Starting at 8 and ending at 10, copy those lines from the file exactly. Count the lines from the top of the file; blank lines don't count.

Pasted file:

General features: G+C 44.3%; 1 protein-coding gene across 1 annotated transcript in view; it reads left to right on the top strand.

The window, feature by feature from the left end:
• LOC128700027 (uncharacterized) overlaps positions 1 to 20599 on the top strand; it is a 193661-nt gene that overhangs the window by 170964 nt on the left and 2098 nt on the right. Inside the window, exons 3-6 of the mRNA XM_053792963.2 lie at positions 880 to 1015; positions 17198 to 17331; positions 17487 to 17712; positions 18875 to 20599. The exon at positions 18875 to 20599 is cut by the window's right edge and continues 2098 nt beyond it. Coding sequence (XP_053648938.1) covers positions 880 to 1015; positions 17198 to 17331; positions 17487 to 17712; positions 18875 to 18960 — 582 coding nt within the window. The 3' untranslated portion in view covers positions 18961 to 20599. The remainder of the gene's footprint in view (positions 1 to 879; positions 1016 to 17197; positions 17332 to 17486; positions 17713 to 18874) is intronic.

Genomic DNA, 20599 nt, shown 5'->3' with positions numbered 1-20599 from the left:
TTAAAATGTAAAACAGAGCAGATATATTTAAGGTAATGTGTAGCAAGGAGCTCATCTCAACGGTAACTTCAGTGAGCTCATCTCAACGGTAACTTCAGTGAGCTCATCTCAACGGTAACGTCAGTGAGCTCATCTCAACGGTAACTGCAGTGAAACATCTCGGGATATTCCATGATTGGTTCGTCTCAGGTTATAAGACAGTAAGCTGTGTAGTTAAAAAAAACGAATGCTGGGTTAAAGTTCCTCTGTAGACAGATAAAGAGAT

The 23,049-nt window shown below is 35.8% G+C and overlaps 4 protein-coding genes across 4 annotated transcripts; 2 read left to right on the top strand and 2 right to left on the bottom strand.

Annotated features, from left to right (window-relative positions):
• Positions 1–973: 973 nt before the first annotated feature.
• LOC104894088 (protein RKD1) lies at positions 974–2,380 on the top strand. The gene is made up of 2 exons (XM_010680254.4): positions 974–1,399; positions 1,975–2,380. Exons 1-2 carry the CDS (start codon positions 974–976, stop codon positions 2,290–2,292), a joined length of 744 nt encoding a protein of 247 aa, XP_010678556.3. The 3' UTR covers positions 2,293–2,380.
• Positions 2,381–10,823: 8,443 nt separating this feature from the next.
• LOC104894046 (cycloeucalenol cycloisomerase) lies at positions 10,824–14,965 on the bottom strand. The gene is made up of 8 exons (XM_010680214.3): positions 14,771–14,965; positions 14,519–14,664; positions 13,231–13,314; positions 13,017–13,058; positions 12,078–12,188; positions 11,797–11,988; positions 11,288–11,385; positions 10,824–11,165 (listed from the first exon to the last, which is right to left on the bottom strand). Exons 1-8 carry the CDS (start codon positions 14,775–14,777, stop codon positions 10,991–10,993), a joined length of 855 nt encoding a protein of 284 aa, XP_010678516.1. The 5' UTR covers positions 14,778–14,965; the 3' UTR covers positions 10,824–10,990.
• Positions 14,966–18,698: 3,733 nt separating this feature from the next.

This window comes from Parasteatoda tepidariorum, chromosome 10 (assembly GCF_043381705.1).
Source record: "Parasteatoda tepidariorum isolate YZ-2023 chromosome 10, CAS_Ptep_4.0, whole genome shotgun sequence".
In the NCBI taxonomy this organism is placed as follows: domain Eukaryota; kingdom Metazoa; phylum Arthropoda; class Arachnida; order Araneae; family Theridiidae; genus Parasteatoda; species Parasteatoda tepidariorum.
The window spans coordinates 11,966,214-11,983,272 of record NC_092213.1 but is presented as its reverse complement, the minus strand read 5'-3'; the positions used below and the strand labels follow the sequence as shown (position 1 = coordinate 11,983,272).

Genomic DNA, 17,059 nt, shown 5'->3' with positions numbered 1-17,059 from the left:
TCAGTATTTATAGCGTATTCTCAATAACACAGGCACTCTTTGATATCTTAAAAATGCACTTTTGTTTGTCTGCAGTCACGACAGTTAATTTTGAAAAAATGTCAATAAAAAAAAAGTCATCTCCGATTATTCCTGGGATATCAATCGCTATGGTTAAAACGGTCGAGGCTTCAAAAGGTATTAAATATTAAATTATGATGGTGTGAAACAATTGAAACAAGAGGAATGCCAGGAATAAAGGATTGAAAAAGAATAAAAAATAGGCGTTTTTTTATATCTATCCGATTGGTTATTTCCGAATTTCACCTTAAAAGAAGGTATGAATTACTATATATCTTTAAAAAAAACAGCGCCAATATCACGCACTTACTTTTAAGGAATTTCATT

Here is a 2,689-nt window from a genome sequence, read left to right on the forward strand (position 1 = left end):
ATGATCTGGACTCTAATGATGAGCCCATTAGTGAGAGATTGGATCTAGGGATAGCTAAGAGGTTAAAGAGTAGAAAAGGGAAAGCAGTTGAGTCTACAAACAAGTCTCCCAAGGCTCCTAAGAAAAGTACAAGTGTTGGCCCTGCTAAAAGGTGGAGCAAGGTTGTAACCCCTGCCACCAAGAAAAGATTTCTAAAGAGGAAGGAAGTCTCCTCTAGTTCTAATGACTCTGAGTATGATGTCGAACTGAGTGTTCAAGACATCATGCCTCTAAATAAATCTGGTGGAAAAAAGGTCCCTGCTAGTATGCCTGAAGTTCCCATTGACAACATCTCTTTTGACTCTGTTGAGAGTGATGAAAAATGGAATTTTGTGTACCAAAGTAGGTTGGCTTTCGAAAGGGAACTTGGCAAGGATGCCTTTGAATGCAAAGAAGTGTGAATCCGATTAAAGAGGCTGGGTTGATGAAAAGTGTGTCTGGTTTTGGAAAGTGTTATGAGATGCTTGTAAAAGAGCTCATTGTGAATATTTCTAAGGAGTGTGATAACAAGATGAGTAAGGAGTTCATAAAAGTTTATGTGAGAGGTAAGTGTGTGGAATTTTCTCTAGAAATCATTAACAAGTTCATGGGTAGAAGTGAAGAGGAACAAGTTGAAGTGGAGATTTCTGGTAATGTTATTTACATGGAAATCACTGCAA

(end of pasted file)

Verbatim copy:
• Positions 1–973: 973 nt before the first annotated feature.
• LOC104894088 (protein RKD1) lies at positions 974–2,380 on the top strand. The gene is made up of 2 exons (XM_010680254.4): positions 974–1,399; positions 1,975–2,380. Exons 1-2 carry the CDS (start codon positions 974–976, stop codon positions 2,290–2,292), a joined length of 744 nt encoding a protein of 247 aa, XP_010678556.3. The 3' UTR covers positions 2,293–2,380.
• Positions 2,381–10,823: 8,443 nt separating this feature from the next.